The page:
Retirees taking advantage of Pension Freedoms need to balance risk

More retirees are choosing to take advantage of the Pension Freedoms open to them. While it provides a greater level of flexibility, it’s a move that needs to be balanced with the associated risks.

More than £2.2 billion was withdrawn from pensions during the second quarter of 2018, according to the latest HM Revenue and Customs (HMRC) statistics. It’s a figure that’s steadily been rising:

  • In the second quarter of 2015, 84,000 individuals took a flexible payment from their pension
  • This increased to 159,000 in 2017 and 200,000 in 2017 over the same three months
  • In the second quarter of 2018, 264,000 people took advantage of their Pension Freedoms

What are retirees using Pension Freedoms for?

A Retirement Advantage survey found the 10 most common reasons for withdrawing cash from a pension were:

  • Putting money in a savings account (29%)
  • Using the money for home improvements (25%)
  • Paying off non-mortgage debt (18%)
  • Going on holiday (17%)
  • Paying themselves a regular income (14%)
  • Buying a new car (12%)
  • Paying off the mortgage (11%)
  • Gifting some money to children (8%)
  • Helping family members get onto the property ladder (6%)
  • Giving a gift to grandchildren (2%)

If you’re thinking about taking money out of your pension, there are some key areas to consider. Data from the Financial Conduct Authority (FCA) found that retirees are often making life-changing decisions without seeking professional advice.

  • 63% of retirees purchasing a guaranteed income through an annuity don’t seek professional advice
  • 30% of people taking money out of their pension to provide an income without an annuity do so without taking financial advice
  • 5% of retirees accessing their money in this way did so without advice before Pension Freedoms

The changes to how you can access pensions bring both opportunities and threats. Those who use them wisely can take the opportunity to potentially retire earlier and mould the income they take to their retirement aspirations. However, if they’re used inappropriately, they could cause financial hardship in the future.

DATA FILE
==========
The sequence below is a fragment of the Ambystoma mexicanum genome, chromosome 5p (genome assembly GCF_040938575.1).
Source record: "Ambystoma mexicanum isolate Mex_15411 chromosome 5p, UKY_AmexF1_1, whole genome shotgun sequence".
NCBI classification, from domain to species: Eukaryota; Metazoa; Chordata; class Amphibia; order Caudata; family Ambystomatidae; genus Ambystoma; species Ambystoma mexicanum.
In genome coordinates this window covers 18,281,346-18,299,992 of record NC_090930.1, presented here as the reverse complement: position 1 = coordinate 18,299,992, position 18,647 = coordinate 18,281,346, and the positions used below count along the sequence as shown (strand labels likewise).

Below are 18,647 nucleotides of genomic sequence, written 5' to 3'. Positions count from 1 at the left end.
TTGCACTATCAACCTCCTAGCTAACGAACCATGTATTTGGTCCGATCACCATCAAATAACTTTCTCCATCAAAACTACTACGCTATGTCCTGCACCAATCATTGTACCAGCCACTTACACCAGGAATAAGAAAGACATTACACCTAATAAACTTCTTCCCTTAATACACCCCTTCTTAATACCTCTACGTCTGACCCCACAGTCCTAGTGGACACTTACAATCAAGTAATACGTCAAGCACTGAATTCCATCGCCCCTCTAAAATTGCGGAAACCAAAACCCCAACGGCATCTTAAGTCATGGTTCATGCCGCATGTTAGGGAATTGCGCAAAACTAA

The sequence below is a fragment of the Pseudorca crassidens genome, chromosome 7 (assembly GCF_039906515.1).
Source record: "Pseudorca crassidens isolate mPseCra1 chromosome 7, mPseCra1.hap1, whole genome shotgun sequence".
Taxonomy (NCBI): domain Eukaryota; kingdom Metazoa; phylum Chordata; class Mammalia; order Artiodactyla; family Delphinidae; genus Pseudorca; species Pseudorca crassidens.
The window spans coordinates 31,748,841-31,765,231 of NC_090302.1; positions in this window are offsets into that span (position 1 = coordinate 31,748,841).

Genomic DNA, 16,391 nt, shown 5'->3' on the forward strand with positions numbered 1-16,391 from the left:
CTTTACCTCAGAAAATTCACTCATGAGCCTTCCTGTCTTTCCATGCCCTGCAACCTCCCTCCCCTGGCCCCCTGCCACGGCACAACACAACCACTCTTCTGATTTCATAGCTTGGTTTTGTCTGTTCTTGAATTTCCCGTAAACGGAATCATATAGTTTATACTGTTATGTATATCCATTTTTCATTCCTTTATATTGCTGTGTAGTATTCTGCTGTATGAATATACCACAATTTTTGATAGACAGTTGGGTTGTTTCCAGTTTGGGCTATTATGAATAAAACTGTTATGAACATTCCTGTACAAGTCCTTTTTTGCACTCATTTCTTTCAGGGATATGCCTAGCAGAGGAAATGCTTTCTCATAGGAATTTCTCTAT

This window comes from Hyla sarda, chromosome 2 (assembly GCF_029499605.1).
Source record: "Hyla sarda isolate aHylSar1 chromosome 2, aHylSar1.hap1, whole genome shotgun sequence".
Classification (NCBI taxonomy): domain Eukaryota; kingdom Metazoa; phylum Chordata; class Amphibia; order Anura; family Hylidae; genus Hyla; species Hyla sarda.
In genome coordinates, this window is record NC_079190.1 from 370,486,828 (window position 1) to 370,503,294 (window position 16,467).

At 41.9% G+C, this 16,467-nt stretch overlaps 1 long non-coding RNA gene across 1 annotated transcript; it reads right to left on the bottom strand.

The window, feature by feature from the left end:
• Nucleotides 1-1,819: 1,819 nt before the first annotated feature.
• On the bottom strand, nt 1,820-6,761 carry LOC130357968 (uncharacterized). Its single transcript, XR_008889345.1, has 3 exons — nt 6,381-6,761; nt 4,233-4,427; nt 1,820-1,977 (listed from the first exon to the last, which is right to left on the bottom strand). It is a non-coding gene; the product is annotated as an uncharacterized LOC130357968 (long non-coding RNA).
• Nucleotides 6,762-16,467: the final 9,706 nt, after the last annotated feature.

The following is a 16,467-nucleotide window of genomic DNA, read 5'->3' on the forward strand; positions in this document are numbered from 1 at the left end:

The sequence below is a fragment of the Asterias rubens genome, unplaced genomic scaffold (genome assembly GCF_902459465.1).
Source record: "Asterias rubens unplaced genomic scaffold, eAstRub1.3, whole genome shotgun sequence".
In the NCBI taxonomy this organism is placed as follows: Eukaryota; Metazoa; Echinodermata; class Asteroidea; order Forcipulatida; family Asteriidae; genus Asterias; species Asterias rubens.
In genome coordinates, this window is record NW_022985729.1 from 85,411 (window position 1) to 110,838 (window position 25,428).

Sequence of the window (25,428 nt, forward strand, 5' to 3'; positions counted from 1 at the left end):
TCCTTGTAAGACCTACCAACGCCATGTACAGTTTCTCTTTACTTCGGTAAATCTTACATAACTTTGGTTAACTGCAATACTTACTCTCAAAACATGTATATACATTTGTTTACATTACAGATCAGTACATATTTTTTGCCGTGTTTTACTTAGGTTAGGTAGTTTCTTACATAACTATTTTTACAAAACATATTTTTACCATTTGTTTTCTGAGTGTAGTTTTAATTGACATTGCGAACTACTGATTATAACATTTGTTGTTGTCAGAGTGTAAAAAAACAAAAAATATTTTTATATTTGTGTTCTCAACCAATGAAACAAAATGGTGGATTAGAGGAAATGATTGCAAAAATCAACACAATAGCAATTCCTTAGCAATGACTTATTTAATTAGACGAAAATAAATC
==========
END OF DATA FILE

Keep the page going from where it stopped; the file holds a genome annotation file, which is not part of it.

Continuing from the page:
Four Pension Freedom risks to be aware of

To help you take advantage of the opportunities and avoid the treats, here are four risks to be aware of:

1. The dangers of holding cash

Before you take money out of your pension, you should have a clear idea of what you plan to do with it. If your plan is to hold your pension in cash, you may want to rethink your decision.

Of those consumers who don’t seek advice before taking money from their pension, a third keep the money withdrawn from their pension entirely in cash assets. The FCA estimated that half of these are at risk of losing out because of this strategy.

While keeping your pension in cash means money is not exposed to investment risk, inflation and low-interest rates mean it’s likely the value of the money will decrease in real terms. Conversely, those people who leave their money invested are likely to benefit in the longer term. In fact, this strategy could increase annual income by 37%, the FCA estimates.

2. Investment risk

Of course, on the flip side of your pension decreasing in real-term value, you have risks associated with investments.

Investing your pension can help it to not only keep pace with inflation but grow too in real terms. However, there’s also the risk that you may see its value fall, should the assets you’re investing in fall, for example. It could mean that your pension is worth less than the original amount.

Typically, the longer you’re investing for the more risk you’re able to take. But this is just a basic guideline, you may find that your situation allows you to take more risk or requires a cautious approach. If you’d like to discuss how investing your pension may affect your financial future, you can contact Balance: Wealth Planning today.

3. Increased tax

If you don’t already know about the tax implications of taking your pension, now is the time to learn.

You can take up to 25% of your pension fund tax-free once you’re 55. This portion of your pension doesn’t use up any of your Personal Allowance, currently set at £11,850, either.

You can access the remaining 75% from when you’re 55 too, but you may need to pay tax on this income. The amount of tax you pay will depend on your total income in that tax year and the level of personal allowance. Careful planning can help keep the amount of tax you pay to a minimum while giving you the income you need to support your lifestyle.

As a result, when you access your pension affects the amount of tax that you pay. Speaking to a financial planner before you take money from your pension could help you reduce the amount you’re taxed.

4. Running out of money

Life expectancy is rising and it’s likely you’ll be retired for at least 20 years, in fact, it’s not uncommon to spend 30, or even 40, years in retirement today. As a result, the pension fund you’ve built up needs to support you for a significant amount of time.

Underestimating how long you will live for and, consequently, the amount of money you will need to see you through retirement could leave you financially insecure in your later years. Over 50s are underestimating how long they are likely to live by up to six years, according to research from Retirement Advantage.

Choosing to take a lump sum from your pension, rather than using this money to provide an income, should be weighed up against the risk of running out of money.

If you want to discuss your retirement plans and how your pension can be used to reflect your goals, including using Pension Freedoms, please contact us.